Air Force Technical Sgt. Cam Kelsch may need to get new uniform trousers in order to fit his enormous brass balls, since he's about to be awarded both the Silver Star and Bronze Star Medal (with combat "V") for his heroism during two separate engagements in Afghanistan.
Kelsch, a tactical air control party operator with the 17th Special Tactics Squadron, 24th Special Operations Wing, will be honored next week for his "role in securing the safety of his joint and partner force members" while working alongside the U.S. Army's 75th Ranger Regiment on April 25, 2018.
During a night raid to capture a high value target, according to his Silver Star award citation, Kelsch "willingly exposed himself to effective enemy fire in order to conduct danger close fire missions from an AC-130 gunship using 40mm air to ground munitions 30-40 meters from his position."
Later, Kelsch left his position under fire to get even closer to the enemy so he could drag a wounded teammate to safety. Despite being wounded himself, Kelsch then called in 105mm fire on a heavy machine gun just 70 meters away, located other enemy forces using surveillance aircraft, and then brought in precision bombs from F-16s and rounds from the AC-130s during exfiltration.
In short, he's a hell of a multi-tasker.
On a separate mission, Kelsch earned the Bronze Star for placing "himself in between an enemy position and his ground force commander, who had been injured as a result of a near ambush," according to his citation. "While still being engaged by enemy personnel in immediate proximity, Sergeant Kelsch eliminated the threat and allowed his ground force commander to regain his bearing."
A spokeswoman with the 24th SOW told Task & Purpose she could not release further details of that operation, but said it was a different operation on a different date.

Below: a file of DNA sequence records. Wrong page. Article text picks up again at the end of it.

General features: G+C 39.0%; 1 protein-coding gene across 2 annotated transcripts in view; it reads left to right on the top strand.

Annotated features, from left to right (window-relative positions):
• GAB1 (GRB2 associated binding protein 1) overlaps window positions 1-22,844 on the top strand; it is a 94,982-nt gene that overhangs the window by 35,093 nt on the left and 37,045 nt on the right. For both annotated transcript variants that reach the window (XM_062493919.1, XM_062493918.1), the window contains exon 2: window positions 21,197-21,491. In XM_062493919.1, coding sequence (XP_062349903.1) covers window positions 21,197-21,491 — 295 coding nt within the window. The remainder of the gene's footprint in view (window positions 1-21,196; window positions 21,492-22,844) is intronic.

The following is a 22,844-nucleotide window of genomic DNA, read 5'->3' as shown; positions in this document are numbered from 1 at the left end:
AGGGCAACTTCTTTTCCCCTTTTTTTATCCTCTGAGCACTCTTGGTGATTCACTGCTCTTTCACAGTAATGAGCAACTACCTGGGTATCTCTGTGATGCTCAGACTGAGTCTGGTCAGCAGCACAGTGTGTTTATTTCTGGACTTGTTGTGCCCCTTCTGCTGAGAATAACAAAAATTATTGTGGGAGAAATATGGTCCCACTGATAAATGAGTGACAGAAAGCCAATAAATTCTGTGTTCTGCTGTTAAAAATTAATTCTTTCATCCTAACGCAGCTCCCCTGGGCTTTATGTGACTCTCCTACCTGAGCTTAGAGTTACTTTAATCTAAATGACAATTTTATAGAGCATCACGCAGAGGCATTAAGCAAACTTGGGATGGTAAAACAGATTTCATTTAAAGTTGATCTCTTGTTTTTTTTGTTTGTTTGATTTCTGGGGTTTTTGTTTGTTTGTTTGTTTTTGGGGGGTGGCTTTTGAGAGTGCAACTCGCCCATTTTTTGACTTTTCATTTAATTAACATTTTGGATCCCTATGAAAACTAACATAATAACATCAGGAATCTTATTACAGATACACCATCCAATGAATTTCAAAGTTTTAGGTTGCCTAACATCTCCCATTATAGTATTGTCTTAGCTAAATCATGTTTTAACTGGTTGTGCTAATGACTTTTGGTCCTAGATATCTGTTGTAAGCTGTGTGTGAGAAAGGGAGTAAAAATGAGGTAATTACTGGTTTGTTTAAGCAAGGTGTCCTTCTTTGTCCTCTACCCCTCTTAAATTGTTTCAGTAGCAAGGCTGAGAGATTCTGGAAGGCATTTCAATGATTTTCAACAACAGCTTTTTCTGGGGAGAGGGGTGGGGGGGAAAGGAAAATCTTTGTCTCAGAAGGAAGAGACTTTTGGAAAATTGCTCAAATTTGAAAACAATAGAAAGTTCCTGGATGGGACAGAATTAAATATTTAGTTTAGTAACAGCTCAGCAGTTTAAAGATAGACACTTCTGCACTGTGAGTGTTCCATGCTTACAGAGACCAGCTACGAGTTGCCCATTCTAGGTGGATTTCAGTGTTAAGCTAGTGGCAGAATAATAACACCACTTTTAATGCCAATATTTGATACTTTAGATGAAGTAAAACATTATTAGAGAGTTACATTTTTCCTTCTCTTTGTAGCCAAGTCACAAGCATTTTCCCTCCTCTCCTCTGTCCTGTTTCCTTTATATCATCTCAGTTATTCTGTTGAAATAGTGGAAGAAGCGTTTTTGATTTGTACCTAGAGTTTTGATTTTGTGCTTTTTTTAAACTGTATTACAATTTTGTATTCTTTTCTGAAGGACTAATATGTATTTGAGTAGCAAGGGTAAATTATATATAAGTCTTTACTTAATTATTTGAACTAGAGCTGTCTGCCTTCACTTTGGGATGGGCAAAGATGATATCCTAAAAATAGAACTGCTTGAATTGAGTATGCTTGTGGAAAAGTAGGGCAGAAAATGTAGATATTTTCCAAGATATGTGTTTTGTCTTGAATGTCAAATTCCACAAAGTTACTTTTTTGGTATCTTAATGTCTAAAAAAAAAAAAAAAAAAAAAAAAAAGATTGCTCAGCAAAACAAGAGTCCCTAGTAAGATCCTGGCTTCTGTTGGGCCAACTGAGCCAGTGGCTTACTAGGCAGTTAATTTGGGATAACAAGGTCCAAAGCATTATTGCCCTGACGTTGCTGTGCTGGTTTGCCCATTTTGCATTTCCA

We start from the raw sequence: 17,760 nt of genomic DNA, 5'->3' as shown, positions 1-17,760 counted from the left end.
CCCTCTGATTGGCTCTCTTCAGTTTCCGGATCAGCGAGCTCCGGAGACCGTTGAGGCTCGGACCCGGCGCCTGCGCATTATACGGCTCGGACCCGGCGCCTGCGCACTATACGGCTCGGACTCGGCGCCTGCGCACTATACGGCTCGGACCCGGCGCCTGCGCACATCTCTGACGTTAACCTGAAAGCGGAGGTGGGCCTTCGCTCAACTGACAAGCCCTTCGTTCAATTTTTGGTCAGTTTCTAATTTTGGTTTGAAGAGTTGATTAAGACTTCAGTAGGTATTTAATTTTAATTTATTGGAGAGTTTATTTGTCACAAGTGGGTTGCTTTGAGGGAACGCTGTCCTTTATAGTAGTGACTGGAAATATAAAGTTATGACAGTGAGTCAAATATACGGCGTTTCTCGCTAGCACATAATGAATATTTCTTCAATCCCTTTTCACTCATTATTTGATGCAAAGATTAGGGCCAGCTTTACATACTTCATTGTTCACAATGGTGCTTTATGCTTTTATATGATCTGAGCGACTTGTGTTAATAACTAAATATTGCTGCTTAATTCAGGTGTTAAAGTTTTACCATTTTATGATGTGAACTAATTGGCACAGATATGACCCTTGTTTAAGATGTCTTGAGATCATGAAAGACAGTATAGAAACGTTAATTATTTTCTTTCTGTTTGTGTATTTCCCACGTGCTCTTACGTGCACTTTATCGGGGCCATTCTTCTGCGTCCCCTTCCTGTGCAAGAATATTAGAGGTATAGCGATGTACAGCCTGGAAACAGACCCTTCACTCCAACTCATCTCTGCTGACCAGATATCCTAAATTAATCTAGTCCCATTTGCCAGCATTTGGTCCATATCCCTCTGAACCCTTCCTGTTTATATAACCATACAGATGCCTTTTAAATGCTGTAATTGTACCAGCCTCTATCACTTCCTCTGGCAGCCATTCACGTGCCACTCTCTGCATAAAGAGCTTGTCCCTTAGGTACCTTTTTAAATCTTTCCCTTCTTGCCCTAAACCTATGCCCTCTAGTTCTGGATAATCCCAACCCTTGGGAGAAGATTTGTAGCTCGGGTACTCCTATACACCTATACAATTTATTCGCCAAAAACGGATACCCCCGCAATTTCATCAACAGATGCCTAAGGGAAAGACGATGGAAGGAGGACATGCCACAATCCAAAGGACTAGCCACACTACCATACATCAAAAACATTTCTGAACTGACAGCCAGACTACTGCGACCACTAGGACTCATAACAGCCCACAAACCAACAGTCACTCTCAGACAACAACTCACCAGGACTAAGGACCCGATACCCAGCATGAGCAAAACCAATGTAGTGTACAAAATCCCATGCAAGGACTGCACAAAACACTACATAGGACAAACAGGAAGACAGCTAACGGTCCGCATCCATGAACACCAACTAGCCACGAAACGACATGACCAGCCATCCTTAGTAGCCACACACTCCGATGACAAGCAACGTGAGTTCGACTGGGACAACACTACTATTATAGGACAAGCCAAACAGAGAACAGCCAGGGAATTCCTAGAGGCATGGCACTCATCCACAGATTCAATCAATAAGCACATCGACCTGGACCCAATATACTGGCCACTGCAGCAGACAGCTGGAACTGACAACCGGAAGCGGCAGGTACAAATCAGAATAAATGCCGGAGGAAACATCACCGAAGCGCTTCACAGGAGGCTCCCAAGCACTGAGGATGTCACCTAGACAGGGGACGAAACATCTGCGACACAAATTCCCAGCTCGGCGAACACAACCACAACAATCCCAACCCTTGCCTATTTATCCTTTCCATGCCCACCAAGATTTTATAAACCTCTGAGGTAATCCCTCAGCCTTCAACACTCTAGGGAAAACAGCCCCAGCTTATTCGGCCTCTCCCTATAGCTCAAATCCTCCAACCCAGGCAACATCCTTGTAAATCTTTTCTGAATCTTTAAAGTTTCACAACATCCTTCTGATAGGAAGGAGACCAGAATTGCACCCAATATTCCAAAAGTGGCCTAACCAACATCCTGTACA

Kelsch will be presented with both awards on April 9 during a ceremony at the Mighty Eighth Air Force Museum in Pooler, Ga.
NAVAL BASE SAN DIEGO — An enlisted Navy SEAL sniper testified on Wednesday that Chief Eddie Gallagher told his platoon prior to their deployment that if they ever captured a wounded fighter, their medics knew "what to do to nurse them to death."
In early morning testimony, former Special Operator 1st Class Dylan Dille told a packed courtroom that he had heard the phrase during unit training before the men of SEAL Team 7 Alpha Platoon deployed to Mosul, Iraq in 2017.
A Navy SEAL sentenced to one year in prison for the death of Army Special Forces Staff Sgt. Logan Melgar is under investigation for allegedly flirting with Melgar's widow while using a false name and trying to persuade her that he and another SEAL accused of killing her husband were "really good guys," according to the Washington Post.
Army Staff Sgt. Albert Leon Mampre, who served during World War II with the famed Easy Company, 2nd Battalion, 506th Parachute Infantry Regiment, 101st Airborne Division depicted in the HBO series 'Band of Brothers,' was laid to rest on June 15th, the Army announced
Mampre, who died on May 31 at 97 years old, was the last living medic from Easy Company, according to the Chicago Sun-Times. A number of soldiers assigned to his unit provided an honor guard for his funeral service.
In his seven months as legislative assistant to the commandant of the Marine Corps, Brig. Gen. Norman Cooling proved to be an abusive, bullying boss, who openly disparaged women, ruled through intimidation, and attempted to spread a rumor about a female officer after the Senate complained about him to the defense secretary, according to a Defense Department's Inspector General's Office investigation.
"The adjectives a majority of witnesses used to describe his leadership were abusive, bullying, toxic, abrasive, and aggressive,"a DoD IG report on the investigation into Cooling's conduct found. "Some subordinates considered him an 'equal opportunity offender,' disparaging men and women. BGen Cooling denied making some of the comments attributed to him, but more than one witness told us they heard him make each of the comments described in this section of our report."